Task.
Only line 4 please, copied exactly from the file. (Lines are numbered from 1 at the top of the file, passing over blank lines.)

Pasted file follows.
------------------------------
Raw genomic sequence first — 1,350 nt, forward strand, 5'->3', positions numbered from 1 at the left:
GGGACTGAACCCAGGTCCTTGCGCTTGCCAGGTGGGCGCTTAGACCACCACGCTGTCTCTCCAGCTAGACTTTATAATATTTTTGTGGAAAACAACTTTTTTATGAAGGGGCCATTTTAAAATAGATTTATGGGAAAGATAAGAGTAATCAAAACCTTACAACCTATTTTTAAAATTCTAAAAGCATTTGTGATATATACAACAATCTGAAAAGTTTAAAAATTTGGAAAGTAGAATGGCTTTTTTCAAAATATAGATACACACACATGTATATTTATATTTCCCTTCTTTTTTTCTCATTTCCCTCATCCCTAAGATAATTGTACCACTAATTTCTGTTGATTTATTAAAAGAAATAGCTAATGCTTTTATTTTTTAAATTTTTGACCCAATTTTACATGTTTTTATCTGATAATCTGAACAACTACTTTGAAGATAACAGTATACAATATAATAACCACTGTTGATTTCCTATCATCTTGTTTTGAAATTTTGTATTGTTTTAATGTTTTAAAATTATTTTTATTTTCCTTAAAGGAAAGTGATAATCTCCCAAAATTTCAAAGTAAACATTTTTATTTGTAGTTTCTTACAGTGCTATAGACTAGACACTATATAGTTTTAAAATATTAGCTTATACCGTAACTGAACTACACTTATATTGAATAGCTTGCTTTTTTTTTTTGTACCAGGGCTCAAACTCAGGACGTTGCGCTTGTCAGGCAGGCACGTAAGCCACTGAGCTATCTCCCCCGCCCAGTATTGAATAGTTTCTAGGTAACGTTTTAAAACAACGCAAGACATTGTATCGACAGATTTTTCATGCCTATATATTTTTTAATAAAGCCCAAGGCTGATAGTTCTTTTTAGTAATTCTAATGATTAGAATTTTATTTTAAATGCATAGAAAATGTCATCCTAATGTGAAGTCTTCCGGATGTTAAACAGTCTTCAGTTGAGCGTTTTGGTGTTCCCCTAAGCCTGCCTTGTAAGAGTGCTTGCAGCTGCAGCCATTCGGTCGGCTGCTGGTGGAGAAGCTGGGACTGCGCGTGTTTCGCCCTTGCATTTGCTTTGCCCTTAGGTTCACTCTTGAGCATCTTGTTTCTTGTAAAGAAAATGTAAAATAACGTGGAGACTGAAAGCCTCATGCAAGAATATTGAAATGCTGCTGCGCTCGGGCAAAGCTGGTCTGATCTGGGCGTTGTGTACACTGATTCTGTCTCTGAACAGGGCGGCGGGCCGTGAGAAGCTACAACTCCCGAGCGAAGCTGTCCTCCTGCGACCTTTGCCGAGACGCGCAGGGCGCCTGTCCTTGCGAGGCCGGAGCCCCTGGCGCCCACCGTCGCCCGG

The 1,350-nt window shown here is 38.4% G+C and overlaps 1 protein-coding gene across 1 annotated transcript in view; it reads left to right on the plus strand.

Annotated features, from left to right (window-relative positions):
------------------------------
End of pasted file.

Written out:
Annotated features, from left to right (window-relative positions):